If you have been looking for your next property and are concerned about making your purchase now – because a pandemic is sweeping the globe, locking down cities and upsetting global economies – you are probably not alone.
However, should you really be hesitant?
OrangeTee & Tie Research matched caveats downloaded from the Urban Redevelopment Authority (URA) and analysed over 15,000 new homes that were purchased and subsequently resold from 2007 to 1Q2020. The data includes both subsale and resale transactions.
Here’s a breakdown of the various property transactions based on their market segments.
In the luxury segment (CCR), there were 2,737 matched transactions. Of these, 67.5% of the properties were profitable when they were sold, with an average gross profit of $330,931.
The city fringe areas (RCR) had 4,536 matched transactions. 84.5% of them were profitable when they were sold, and made an average gross profit of $240,719.
The mass market segment had 8,439 matched transactions. Of these, 91.5% were profitable when sold, and made an average gross profit of $192,401.
“Historical data seems to indicate that most mass market purchases were profitable in the long term,” according to Christine Sun, Head of research and consultancy at OrangeTee & Tie.
Are there other factors to consider, such as when you purchase your property? The next chart will provide you with some answers.
The chart above shows the average gross profit made from the matched transactions in the mass market segment, and the time period from which they were first purchased.
Buyers who had purchased a mass market home in Q1 2009– which was right in the middle of the global financial crisis – would have made an average gross profit of $300,000 when they sold their properties later on. This is the highest amount of profit made over the past 17 years. If they purchased their properties in Q1 2008 – at the earlier half of the global financial crisis – they still made a handsome gross profit of about $200,000.
In fact, even buyers who purchased at the initial stage of the financial crisis recorded higher gross profits than others who purchased at any other time from 2007 to Q1 2020.
A similar pattern was observed for the mid-tier rest of central region (RCR) property transactions, seen below.
For RCR property transactions, the highest gross profits for buyers who purchased during the GFC ranged between $300,000 and $400,000. That was significantly higher than any other property that was purchased at other times.
The charts above tabulate the number of transactions that made losses based on their purchase date. It indicates that the chances of making a loss on a property purchased during a crisis are much lower than for properties purchased at any other time.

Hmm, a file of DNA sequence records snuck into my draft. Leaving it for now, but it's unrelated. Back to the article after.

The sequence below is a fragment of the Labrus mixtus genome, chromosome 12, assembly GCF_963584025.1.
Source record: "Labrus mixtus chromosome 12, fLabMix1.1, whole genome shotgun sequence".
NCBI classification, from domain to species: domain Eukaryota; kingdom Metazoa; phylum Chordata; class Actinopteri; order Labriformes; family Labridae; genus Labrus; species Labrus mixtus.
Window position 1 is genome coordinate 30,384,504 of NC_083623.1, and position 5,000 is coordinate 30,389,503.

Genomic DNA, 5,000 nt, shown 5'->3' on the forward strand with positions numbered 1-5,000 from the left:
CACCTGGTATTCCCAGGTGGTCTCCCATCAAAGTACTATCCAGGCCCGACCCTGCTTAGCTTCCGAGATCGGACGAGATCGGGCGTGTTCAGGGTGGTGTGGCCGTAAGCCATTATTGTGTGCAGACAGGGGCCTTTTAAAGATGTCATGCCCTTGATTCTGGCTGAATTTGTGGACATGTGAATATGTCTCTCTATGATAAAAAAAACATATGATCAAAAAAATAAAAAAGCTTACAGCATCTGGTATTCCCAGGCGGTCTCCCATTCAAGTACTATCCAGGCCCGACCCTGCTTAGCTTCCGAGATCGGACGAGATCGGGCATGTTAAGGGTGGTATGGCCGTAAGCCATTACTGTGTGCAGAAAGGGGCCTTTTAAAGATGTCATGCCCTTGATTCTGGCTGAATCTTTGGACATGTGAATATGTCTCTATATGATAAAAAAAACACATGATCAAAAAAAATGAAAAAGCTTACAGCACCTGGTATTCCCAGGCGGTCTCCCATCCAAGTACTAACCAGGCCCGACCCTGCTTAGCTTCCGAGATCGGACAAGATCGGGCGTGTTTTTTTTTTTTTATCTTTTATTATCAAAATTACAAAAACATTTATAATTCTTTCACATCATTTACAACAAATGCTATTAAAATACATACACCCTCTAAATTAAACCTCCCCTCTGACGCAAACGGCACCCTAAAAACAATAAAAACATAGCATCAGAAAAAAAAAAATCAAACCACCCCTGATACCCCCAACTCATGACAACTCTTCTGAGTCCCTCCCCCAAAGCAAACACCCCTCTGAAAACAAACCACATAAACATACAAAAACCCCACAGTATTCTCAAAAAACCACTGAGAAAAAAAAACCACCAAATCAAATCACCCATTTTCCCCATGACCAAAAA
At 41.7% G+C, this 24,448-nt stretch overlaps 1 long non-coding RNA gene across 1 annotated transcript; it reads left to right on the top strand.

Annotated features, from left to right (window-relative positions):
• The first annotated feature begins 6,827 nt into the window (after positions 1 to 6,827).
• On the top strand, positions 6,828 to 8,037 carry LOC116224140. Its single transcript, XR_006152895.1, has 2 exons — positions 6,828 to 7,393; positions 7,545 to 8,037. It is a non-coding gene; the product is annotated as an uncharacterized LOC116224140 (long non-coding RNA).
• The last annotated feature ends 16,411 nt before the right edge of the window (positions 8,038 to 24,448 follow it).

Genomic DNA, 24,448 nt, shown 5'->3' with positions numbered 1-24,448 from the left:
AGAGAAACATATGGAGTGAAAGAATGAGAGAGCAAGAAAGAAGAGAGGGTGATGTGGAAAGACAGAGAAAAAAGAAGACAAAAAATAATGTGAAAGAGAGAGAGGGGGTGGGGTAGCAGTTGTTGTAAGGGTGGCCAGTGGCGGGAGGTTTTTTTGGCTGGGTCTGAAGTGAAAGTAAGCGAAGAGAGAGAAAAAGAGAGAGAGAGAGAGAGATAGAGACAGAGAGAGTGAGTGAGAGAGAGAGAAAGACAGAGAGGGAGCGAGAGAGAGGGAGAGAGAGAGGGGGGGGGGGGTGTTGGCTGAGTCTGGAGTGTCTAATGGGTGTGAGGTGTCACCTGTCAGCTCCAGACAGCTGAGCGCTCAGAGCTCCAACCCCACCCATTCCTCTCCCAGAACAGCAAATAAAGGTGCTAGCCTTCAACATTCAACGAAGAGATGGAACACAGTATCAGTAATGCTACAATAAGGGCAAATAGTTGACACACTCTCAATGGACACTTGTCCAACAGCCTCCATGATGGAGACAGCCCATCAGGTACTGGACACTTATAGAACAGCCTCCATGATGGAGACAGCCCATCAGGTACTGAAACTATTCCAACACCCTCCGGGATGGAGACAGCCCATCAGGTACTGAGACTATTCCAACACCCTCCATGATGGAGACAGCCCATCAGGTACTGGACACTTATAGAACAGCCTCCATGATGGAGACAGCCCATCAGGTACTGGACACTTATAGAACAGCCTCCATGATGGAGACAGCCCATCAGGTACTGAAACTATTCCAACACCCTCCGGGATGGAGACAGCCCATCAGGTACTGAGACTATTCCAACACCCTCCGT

“One of the reasons could be that they bought the properties at a slightly lower price, compared to similar properties purchased at other periods of time,” explained Sun.
The bulk of property transactions that made losses were for properties that were purchased when prices were at a peak, between 2011 and 2013.
Did it matter how long buyers held their property for? How did it affect their profitability when they sold before the end of 3 years and incurred seller’s stamp duties (SSD)?
In the chart above, buyers who purchased their mass market properties during a crisis recorded higher gross profits regardless of whether they sold it before the end of 3 years and incurred SSD, or after 3 years.
The mass market properties that generated the highest gross profits were purchased before and during the GFC.
Interestingly, Sun noted that the timing of property purchase can also impact the necessary holding period for the property to achieve maximum profits.
In general, mass market properties are typically sold after 5 years, however, the chart above shows that the highest profits are often achieved after a holding period of at least 8 years.
Here’s what happens when the same chart is generated for properties purchased during the GFC from 3Q2007 to 4Q2009.
For properties purchased during the GFC, they achieved optimum profits in a much shorter time frame of just 3 years or more.
In past crises, Sun noted that Singapore’s GDP growth often recovered after just 3 quarters of negative growth. While there is no guarantee that the Singapore economy will perform in the same manner in this crisis, she is optimistic that the effects of the pandemic may be mitigated by the $50 billion stimulus announced earlier.
That said, Sun concedes that it is anyone’s guess as to how this crisis will pan out. “Every crisis is different, and nobody can be sure of what will happen after this pandemic. However, we can take reference from what has happened in the past to give us a rough gauge of what to expect of the property market.”
She also adds a word of caution to all potential property buyers. “We believe it is important for you to assess your own finances and to see if this is really a good time for you. For those who have some spare cash and you have been looking for a good opportunity to come in, then perhaps this data will be a good reference for you.”
You can watch this video to see the data analysis in greater detail.